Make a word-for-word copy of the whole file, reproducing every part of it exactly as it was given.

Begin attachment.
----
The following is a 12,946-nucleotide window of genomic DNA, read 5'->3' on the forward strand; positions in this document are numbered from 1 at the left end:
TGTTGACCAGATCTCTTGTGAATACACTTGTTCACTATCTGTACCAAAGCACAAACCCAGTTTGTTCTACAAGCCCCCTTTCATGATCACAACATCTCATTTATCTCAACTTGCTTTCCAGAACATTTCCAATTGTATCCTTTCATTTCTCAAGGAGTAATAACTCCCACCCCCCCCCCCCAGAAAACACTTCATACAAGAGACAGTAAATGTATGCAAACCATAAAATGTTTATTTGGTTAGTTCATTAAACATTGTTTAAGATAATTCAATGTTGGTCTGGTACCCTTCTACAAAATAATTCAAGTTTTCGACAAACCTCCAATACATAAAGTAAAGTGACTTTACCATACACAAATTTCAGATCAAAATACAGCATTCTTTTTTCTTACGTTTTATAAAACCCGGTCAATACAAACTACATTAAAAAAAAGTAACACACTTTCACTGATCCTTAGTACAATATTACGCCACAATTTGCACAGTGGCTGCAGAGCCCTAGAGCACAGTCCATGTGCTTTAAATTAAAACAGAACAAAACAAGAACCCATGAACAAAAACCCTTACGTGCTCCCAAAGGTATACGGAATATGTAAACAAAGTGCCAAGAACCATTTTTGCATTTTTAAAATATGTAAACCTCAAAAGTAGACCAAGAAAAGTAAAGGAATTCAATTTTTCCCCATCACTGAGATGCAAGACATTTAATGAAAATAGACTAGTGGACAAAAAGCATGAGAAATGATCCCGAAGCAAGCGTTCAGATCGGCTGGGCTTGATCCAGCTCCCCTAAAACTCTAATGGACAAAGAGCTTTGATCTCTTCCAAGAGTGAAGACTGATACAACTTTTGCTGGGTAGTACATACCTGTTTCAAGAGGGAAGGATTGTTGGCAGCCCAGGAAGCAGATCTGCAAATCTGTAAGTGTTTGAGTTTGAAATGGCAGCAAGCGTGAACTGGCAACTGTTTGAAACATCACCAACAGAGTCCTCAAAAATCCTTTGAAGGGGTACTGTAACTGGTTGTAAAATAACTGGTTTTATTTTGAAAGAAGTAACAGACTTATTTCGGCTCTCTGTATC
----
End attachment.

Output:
The following is a 12,946-nucleotide window of genomic DNA, read 5'->3' on the forward strand; positions in this document are numbered from 1 at the left end:
TGTTGACCAGATCTCTTGTGAATACACTTGTTCACTATCTGTACCAAAGCACAAACCCAGTTTGTTCTACAAGCCCCCTTTCATGATCACAACATCTCATTTATCTCAACTTGCTTTCCAGAACATTTCCAATTGTATCCTTTCATTTCTCAAGGAGTAATAACTCCCACCCCCCCCCCCCAGAAAACACTTCATACAAGAGACAGTAAATGTATGCAAACCATAAAATGTTTATTTGGTTAGTTCATTAAACATTGTTTAAGATAATTCAATGTTGGTCTGGTACCCTTCTACAAAATAATTCAAGTTTTCGACAAACCTCCAATACATAAAGTAAAGTGACTTTACCATACACAAATTTCAGATCAAAATACAGCATTCTTTTTTCTTACGTTTTATAAAACCCGGTCAATACAAACTACATTAAAAAAAAGTAACACACTTTCACTGATCCTTAGTACAATATTACGCCACAATTTGCACAGTGGCTGCAGAGCCCTAGAGCACAGTCCATGTGCTTTAAATTAAAACAGAACAAAACAAGAACCCATGAACAAAAACCCTTACGTGCTCCCAAAGGTATACGGAATATGTAAACAAAGTGCCAAGAACCATTTTTGCATTTTTAAAATATGTAAACCTCAAAAGTAGACCAAGAAAAGTAAAGGAATTCAATTTTTCCCCATCACTGAGATGCAAGACATTTAATGAAAATAGACTAGTGGACAAAAAGCATGAGAAATGATCCCGAAGCAAGCGTTCAGATCGGCTGGGCTTGATCCAGCTCCCCTAAAACTCTAATGGACAAAGAGCTTTGATCTCTTCCAAGAGTGAAGACTGATACAACTTTTGCTGGGTAGTACATACCTGTTTCAAGAGGGAAGGATTGTTGGCAGCCCAGGAAGCAGATCTGCAAATCTGTAAGTGTTTGAGTTTGAAATGGCAGCAAGCGTGAACTGGCAACTGTTTGAAACATCACCAACAGAGTCCTCAAAAATCCTTTGAAGGGGTACTGTAACTGGTTGTAAAATAACTGGTTTTATTTTGAAAGAAGTAACAGACTTATTTCGGCTCTCTGTATC